When you're going through the fridge and notice moldy items, more often than not, they're going to go straight into the trash. So, do we make the same call when we see a houseplant with moldy soil? How about mushrooms? The short answer is no, don't toss your plant just yet.
Mold is a type of fungus that thrives in moist, humid conditions where natural light is scarce. It comes in an array of colors, and can survive on most organic matter, so long as the conditions are just right. Think of your fern that sits in a dark corner. It's constantly watered, barely gets any circulation, and has a humidifier running at full capacity 24/7. The potting soil that houses your fern is starting to sound like the perfect place to settle down for a little mold spore, isn't it?
The fact is, dirt is alive. There are millions of microorganisms that make up healthy soil, so seeing a mushroom or moldy spot is much more common than you'd think. Is it dangerous? Not necessarily. There are some good fungi and some bad, but when it comes to our houseplants and personal health, we think it's better to nip it in the bud, and remove all types as soon as possible. Some harmful varieties that you should be aware of include sooty mold, powdery mildew, and botrytis. We'll dive deep into these some other time.
Don't get us wrong, there are friendly fungi out there, so if you want to see if your plant can coexist with its new companion, send us a text and we'll let you know if it's safe.
Now that you know why there are mushrooms or mold popping up in your soil, here are some things you can do to get rid of it:
- Scoop + Scrape. The moment you first spot mushrooms or mold, you should grab a spoon, shovel, or glove, and remove them at once. For capped mushrooms, make sure to go down into the soil to remove as much of the stem as possible. For mold, scoop the top 2" of soil from the pot and dispose of it.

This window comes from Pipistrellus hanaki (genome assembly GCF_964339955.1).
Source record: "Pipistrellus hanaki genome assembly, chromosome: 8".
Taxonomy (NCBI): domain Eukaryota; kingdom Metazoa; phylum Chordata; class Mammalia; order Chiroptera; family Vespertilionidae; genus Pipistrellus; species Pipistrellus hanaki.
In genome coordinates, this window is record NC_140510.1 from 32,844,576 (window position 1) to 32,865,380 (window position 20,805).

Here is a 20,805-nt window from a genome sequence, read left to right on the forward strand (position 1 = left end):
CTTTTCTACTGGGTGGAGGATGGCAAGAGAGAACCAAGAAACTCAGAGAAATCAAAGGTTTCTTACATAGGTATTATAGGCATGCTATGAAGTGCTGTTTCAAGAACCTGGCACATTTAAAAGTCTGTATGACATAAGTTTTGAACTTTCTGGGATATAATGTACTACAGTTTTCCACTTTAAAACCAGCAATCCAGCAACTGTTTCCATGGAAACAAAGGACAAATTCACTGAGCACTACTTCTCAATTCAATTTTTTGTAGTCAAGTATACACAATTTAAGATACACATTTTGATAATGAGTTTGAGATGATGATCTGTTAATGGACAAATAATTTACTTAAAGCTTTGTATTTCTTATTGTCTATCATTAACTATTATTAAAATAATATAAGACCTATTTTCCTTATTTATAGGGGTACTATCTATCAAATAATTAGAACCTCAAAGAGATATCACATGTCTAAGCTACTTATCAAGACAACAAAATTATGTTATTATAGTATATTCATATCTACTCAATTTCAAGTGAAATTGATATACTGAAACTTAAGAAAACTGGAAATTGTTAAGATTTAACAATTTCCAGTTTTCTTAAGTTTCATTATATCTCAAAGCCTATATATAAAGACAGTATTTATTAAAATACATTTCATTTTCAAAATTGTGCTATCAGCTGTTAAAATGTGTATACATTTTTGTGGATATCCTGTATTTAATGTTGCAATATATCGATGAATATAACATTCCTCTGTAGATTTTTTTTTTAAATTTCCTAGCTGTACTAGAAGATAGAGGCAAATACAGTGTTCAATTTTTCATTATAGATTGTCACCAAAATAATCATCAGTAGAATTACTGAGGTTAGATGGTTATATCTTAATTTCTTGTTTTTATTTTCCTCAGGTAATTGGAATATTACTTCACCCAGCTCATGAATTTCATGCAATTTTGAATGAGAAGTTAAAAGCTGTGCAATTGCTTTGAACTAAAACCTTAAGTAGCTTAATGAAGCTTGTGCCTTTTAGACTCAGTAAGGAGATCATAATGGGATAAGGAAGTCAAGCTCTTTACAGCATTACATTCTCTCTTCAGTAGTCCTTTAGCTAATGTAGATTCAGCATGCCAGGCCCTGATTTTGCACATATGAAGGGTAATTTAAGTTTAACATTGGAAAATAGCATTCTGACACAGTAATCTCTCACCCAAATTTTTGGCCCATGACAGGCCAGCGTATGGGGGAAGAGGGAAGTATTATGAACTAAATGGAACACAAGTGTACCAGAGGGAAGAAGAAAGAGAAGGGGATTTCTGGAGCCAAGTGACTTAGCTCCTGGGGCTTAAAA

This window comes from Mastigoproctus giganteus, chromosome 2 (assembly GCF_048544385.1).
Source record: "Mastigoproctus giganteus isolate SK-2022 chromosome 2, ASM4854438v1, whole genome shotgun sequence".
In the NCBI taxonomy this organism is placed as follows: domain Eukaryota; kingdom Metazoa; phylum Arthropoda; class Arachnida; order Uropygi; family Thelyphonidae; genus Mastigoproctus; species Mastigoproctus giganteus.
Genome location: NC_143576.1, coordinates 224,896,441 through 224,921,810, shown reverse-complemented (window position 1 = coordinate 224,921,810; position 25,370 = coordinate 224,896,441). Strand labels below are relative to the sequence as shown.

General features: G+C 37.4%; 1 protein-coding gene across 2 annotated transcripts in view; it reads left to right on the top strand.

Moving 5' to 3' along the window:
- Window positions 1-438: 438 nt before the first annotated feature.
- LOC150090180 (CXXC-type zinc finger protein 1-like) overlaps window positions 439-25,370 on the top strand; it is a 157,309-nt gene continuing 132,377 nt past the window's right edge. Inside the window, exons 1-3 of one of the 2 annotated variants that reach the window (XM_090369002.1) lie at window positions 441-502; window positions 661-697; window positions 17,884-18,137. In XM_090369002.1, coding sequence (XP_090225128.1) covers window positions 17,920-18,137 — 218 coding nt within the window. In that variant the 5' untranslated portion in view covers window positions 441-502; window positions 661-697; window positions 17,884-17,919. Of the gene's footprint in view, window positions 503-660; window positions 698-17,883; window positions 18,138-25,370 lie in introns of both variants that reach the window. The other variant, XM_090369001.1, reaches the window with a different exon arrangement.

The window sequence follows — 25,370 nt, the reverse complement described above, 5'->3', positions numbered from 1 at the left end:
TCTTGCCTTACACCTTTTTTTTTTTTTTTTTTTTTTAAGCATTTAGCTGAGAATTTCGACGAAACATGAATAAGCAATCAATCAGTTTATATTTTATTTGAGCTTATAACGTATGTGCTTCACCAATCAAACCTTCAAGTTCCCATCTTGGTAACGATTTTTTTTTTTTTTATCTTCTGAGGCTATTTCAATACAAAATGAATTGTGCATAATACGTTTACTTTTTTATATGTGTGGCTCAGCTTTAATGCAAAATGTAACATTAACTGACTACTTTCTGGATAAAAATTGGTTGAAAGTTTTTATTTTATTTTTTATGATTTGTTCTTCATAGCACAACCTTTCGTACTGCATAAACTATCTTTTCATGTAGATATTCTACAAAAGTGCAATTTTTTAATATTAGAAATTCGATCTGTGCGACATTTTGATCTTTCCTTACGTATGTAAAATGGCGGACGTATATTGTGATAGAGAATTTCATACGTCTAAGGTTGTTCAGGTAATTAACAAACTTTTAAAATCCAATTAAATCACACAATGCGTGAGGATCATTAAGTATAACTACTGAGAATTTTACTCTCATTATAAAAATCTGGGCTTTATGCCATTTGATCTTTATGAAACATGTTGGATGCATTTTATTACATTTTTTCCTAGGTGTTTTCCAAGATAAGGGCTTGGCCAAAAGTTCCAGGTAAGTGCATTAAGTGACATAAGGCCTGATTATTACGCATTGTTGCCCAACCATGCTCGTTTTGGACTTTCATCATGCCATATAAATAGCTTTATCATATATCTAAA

- Adjust conditions. See if you have the capacity to switch things up a bit. Keep the health of your plant in the forefront of your mind as you do this, ensuring that any environmental changes are survivable.
- Water with neem. If you have successfully removed all visible signs of mold or fungus growth, water your soil with neem oil at the time of its next watering - this will take care of anything invisible to the naked eye.
- Repot. If you've tried all the above steps to no avail, it's time to repot your plant with fresh soil. When doing this, remove as much old soil as possible. If you're using the same pot, rinse it out with soap and water first. Find our detailed repotting guide here.
Even if this hasn't been a problem for you, it never hurts to be prepared. As we already mentioned, it's highly likely for plant owners to experience mold and fungus growth throughout their journey. Below you'll find tips on how to prevent growth from occurring in your soil:
- Drainage is key. Making sure your pot has sufficient drainage is the key to keeping unwanted mold and fungi from growing in your soil. Mold grows in moist, dark, stuffy conditions, so keeping soil well-aerated and on the drier side in between waterings will help keep it at bay.
- More light. If you notice a pattern of your low light plants growing mold often, it may be time to consider moving them to a higher natural light source, or implementing grow lights. This creates inadequate growing conditions for fungal spores.
- Cinnamon. Believe it or not, this common kitchen item is a powerful, natural fungicide, and can prevent mold and mushrooms from growing in soil. Add a thin layer to dry soil, or mix a bit into your potting mix when you repot to reap the benefits.
- Neem oil. Watering your plants with neem oil about once a month is another easy and affordable preventative measure you can take. It's a natural fungus-killer, and won't cause any harm to your plants.
TLDR; If you see mold or mushrooms in your soil, don't freak out! It's common, natural, and usually an easy fix when caught early. Remember, you can always email our experts at email@example.com for more help and guidance.